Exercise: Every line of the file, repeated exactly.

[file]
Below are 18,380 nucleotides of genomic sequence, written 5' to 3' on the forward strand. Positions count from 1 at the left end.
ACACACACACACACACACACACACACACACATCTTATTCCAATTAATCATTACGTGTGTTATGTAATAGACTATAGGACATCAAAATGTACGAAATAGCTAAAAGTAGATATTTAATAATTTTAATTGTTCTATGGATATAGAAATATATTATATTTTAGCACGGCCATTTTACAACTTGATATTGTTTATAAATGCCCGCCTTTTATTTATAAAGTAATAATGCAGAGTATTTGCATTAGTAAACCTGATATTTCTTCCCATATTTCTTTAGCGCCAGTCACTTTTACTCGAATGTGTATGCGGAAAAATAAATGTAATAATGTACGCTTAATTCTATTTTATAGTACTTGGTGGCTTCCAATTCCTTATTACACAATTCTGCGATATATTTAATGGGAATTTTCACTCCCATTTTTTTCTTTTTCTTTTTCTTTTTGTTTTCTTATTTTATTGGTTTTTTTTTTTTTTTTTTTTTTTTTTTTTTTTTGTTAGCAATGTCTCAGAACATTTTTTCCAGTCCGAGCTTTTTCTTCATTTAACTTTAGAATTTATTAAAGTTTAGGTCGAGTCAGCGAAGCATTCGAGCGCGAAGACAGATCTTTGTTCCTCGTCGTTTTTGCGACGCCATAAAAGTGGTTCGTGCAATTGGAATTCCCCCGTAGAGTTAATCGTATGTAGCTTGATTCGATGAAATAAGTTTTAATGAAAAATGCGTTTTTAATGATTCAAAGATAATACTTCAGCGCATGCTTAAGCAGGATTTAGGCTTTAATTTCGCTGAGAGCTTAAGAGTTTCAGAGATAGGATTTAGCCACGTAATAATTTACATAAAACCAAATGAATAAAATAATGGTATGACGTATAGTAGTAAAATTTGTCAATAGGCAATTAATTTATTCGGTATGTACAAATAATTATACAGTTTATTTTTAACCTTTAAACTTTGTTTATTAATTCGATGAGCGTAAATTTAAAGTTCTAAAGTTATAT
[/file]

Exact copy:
Below are 18,380 nucleotides of genomic sequence, written 5' to 3' on the forward strand. Positions count from 1 at the left end.
ACACACACACACACACACACACACACACACATCTTATTCCAATTAATCATTACGTGTGTTATGTAATAGACTATAGGACATCAAAATGTACGAAATAGCTAAAAGTAGATATTTAATAATTTTAATTGTTCTATGGATATAGAAATATATTATATTTTAGCACGGCCATTTTACAACTTGATATTGTTTATAAATGCCCGCCTTTTATTTATAAAGTAATAATGCAGAGTATTTGCATTAGTAAACCTGATATTTCTTCCCATATTTCTTTAGCGCCAGTCACTTTTACTCGAATGTGTATGCGGAAAAATAAATGTAATAATGTACGCTTAATTCTATTTTATAGTACTTGGTGGCTTCCAATTCCTTATTACACAATTCTGCGATATATTTAATGGGAATTTTCACTCCCATTTTTTTCTTTTTCTTTTTCTTTTTGTTTTCTTATTTTATTGGTTTTTTTTTTTTTTTTTTTTTTTTTTTTTTTTTGTTAGCAATGTCTCAGAACATTTTTTCCAGTCCGAGCTTTTTCTTCATTTAACTTTAGAATTTATTAAAGTTTAGGTCGAGTCAGCGAAGCATTCGAGCGCGAAGACAGATCTTTGTTCCTCGTCGTTTTTGCGACGCCATAAAAGTGGTTCGTGCAATTGGAATTCCCCCGTAGAGTTAATCGTATGTAGCTTGATTCGATGAAATAAGTTTTAATGAAAAATGCGTTTTTAATGATTCAAAGATAATACTTCAGCGCATGCTTAAGCAGGATTTAGGCTTTAATTTCGCTGAGAGCTTAAGAGTTTCAGAGATAGGATTTAGCCACGTAATAATTTACATAAAACCAAATGAATAAAATAATGGTATGACGTATAGTAGTAAAATTTGTCAATAGGCAATTAATTTATTCGGTATGTACAAATAATTATACAGTTTATTTTTAACCTTTAAACTTTGTTTATTAATTCGATGAGCGTAAATTTAAAGTTCTAAAGTTATAT